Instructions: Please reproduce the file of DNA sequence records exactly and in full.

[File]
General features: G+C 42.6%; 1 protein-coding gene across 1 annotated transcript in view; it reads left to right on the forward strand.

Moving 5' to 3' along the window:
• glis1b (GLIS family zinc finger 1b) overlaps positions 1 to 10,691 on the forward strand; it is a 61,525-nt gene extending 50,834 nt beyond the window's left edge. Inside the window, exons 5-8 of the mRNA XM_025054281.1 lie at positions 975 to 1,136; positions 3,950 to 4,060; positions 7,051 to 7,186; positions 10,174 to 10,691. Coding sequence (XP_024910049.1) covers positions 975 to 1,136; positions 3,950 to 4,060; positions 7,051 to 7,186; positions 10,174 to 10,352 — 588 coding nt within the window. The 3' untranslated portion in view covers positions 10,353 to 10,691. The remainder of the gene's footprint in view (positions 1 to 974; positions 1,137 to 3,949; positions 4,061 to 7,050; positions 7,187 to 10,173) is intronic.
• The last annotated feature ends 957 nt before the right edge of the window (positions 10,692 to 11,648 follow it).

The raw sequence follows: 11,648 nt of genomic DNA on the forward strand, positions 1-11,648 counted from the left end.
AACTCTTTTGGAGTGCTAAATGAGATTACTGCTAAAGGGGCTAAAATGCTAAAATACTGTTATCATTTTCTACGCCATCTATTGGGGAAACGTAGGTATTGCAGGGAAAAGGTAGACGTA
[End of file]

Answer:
General features: G+C 42.6%; 1 protein-coding gene across 1 annotated transcript in view; it reads left to right on the forward strand.

Moving 5' to 3' along the window:
• glis1b (GLIS family zinc finger 1b) overlaps positions 1 to 10,691 on the forward strand; it is a 61,525-nt gene extending 50,834 nt beyond the window's left edge. Inside the window, exons 5-8 of the mRNA XM_025054281.1 lie at positions 975 to 1,136; positions 3,950 to 4,060; positions 7,051 to 7,186; positions 10,174 to 10,691. Coding sequence (XP_024910049.1) covers positions 975 to 1,136; positions 3,950 to 4,060; positions 7,051 to 7,186; positions 10,174 to 10,352 — 588 coding nt within the window. The 3' untranslated portion in view covers positions 10,353 to 10,691. The remainder of the gene's footprint in view (positions 1 to 974; positions 1,137 to 3,949; positions 4,061 to 7,050; positions 7,187 to 10,173) is intronic.
• The last annotated feature ends 957 nt before the right edge of the window (positions 10,692 to 11,648 follow it).

The raw sequence follows: 11,648 nt of genomic DNA on the forward strand, positions 1-11,648 counted from the left end.
AACTCTTTTGGAGTGCTAAATGAGATTACTGCTAAAGGGGCTAAAATGCTAAAATACTGTTATCATTTTCTACGCCATCTATTGGGGAAACGTAGGTATTGCAGGGAAAAGGTAGACGTA